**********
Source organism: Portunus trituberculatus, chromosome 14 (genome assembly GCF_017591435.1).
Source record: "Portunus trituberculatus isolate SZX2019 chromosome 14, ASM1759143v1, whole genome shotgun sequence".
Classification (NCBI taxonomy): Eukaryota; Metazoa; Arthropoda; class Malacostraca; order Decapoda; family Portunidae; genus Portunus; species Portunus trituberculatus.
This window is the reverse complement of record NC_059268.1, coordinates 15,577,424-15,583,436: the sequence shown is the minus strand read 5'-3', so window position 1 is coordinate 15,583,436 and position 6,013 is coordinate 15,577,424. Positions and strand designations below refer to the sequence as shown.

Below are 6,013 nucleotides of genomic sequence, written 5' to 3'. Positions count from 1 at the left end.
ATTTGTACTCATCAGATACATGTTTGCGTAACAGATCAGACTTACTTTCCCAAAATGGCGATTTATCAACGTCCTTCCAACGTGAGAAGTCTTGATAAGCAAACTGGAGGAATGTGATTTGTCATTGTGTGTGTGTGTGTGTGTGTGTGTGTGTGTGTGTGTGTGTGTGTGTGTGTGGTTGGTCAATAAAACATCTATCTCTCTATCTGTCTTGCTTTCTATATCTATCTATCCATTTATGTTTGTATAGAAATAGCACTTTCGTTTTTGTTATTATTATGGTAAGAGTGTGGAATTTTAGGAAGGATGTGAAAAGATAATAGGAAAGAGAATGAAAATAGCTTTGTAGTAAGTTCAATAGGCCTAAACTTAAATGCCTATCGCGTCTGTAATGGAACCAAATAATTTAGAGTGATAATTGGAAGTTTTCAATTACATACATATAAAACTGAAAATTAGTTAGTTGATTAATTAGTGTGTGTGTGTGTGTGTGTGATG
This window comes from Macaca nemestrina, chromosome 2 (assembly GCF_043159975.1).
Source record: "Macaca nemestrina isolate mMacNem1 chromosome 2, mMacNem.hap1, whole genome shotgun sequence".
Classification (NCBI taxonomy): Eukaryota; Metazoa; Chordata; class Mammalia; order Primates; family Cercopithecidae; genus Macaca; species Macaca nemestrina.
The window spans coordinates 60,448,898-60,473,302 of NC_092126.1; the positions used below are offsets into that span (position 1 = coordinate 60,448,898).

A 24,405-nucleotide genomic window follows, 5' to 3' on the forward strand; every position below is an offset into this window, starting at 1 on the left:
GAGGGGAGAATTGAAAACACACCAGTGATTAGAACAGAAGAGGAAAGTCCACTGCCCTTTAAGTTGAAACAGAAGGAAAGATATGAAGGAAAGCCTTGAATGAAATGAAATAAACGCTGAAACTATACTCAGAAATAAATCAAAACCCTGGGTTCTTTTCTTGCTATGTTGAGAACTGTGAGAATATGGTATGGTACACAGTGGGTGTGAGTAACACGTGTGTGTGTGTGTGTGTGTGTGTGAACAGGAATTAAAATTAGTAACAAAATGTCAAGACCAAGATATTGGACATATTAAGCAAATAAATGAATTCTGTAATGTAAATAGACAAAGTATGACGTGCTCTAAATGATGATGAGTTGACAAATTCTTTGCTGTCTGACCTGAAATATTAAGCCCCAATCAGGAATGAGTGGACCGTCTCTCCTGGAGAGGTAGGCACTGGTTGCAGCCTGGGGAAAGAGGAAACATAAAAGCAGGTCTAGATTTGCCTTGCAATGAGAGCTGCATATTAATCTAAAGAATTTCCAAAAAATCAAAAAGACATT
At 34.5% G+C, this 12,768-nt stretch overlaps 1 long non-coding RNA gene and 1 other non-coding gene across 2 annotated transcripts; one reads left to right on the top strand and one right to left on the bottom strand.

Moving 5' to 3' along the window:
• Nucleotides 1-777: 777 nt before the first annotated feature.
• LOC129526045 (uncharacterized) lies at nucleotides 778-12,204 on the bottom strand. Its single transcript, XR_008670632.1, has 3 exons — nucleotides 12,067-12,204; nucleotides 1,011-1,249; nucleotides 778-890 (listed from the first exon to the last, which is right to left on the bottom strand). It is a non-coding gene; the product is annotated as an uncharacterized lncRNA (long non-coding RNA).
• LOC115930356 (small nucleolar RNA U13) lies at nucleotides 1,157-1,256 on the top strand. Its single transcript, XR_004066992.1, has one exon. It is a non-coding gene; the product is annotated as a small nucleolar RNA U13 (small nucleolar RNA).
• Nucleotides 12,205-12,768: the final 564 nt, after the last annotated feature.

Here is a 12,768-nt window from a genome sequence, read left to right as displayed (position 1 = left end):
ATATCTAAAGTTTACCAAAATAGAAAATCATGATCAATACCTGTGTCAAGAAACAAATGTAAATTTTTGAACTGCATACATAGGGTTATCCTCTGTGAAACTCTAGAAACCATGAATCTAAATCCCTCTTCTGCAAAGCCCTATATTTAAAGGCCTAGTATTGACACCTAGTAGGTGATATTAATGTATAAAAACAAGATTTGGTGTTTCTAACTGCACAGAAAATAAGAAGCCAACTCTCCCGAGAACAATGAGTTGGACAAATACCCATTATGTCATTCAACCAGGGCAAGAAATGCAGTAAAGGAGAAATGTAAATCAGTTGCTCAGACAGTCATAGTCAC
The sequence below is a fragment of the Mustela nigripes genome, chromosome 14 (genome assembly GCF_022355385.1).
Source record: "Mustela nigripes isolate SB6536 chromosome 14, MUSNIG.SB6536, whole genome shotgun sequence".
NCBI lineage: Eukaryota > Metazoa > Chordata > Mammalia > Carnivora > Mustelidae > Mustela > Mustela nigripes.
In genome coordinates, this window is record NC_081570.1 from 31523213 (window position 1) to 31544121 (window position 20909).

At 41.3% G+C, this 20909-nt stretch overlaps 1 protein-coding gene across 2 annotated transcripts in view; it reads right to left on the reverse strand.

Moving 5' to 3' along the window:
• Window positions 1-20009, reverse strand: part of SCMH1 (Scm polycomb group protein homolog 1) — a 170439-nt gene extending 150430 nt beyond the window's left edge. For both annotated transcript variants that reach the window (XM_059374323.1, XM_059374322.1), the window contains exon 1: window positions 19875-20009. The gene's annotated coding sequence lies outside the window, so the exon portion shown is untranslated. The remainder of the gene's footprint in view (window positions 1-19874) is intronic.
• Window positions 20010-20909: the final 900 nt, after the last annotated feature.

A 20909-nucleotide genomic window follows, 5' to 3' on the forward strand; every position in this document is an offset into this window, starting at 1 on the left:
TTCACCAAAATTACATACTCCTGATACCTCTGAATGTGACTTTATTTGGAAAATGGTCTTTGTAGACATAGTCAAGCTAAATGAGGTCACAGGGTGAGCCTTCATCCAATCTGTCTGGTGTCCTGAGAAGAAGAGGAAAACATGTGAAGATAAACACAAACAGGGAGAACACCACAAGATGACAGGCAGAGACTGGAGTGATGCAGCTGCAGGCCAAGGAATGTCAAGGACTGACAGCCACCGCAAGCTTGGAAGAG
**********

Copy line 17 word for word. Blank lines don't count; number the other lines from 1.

• LOC115930356 (small nucleolar RNA U13) lies at nucleotides 1,157-1,256 on the top strand. Its single transcript, XR_004066992.1, has one exon. It is a non-coding gene; the product is annotated as a small nucleolar RNA U13 (small nucleolar RNA).